Analysis and Impacts of Implementing Droop Control in DFIG-Based Wind Turbines on Microgrid/Weak-Grid Stability




Wind energy is going to be a significant part of electric energy generation in the very near future. However, in addition to its intermittent nature that could lead to major difficulties for power system reliability and stability, the conventional control applied to wind turbines and their generators, usually doubly-fed induction generators (DFIGs), does not allow them to participate in frequency regulation, whether short or long term. Moreover, the use of wind generators for autonomous frequency regulation is becoming an essential objective in power grids with reduced inertia and isolated microgrid operation. While droop-control is suggested by many researchers to solve these problems, detailed analysis of droop-controlled DFIG units in microgrids has been reported in this project.








In the grid-connected mode, many grid codes have changed to allow or even force wind power generation to participate in primary frequency regulation. Significant part of research efforts is devoted to the use of wind turbine rotating mass, whereas several proposals are made to provide this energy by deviating from maximum power extraction point. Interestingly, the use of frequency deviation, i.e., frequency droop method, instead of frequency derivative, conventional inertia emulation, or at least a combination of both is proposed. It is reported that this method has more advantages; however, detailed analysis was not provided to prove these arguments. It may be worthy to mention that in all of these works, a secondary, usually dispatchable, source of energy was employed to restore the frequency to its nominal value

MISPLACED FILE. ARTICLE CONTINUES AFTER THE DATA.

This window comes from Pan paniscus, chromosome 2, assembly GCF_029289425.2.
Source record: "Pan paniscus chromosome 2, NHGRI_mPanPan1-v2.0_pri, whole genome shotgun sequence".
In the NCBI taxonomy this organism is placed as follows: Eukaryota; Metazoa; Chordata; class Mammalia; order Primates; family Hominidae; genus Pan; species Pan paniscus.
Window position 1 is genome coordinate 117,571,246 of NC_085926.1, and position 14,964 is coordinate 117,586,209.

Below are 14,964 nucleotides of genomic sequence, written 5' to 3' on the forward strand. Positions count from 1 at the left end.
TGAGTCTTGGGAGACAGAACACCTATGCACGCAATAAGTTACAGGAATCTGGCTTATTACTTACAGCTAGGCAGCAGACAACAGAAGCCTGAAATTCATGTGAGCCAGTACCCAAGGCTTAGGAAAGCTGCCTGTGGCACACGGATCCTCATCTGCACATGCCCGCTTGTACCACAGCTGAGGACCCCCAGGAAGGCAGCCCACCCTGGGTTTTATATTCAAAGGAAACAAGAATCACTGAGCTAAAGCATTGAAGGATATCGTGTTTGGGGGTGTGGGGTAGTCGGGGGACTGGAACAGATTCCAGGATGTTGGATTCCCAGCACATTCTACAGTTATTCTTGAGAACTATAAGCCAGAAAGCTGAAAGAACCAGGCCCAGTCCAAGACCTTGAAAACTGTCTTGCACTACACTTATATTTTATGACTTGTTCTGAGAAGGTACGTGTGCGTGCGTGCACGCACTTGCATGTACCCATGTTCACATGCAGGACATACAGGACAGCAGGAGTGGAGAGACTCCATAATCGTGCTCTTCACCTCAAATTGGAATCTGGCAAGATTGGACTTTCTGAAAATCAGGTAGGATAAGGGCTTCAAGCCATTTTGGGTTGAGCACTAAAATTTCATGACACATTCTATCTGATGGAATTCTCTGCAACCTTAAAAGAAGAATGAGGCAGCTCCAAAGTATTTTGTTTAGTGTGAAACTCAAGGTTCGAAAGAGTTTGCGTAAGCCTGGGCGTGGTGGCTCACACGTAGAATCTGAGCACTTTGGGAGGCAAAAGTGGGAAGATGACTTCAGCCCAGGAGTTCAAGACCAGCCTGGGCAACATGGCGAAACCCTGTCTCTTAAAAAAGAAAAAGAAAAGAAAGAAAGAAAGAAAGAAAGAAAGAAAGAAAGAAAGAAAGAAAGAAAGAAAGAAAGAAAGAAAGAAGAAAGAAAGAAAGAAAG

In this project, it is shown that the employment of conventional power-droop in non-dispatchable wind power generation could result in problems which could not be observed and even discussed in conventional dispatch able distributed generation (DG) units. The paper also shows that the simple yet effective method of torque-droop could solve these problems. On the contrary, such a method could not be applied to conventional inverter- based dispatchable DG units.

The torque- and power-droop, as two easily-achievable methods to implement droop-control in DFIG-based wind power generation units, were analyzed and compared in this paper. Small-signal analysis showed why under-speeding should be avoided and how variance of effective torque-droop could yield higher stability margins as compared to the power-droop method.



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Mohammadreza F. M. Arani, Student Member, IEEE, and Yasser Abdel-Rady I. Mohamed, Senior Member, IEEE, “Analysis and Impacts of Implementing Droop

Control in DFIG-Based Wind Turbines on Microgrid/Weak-Grid Stability”, IEEE TRANSACTIONS ON POWER SYSTEMS, VOL. 30, NO. 1, JANUARY 2015.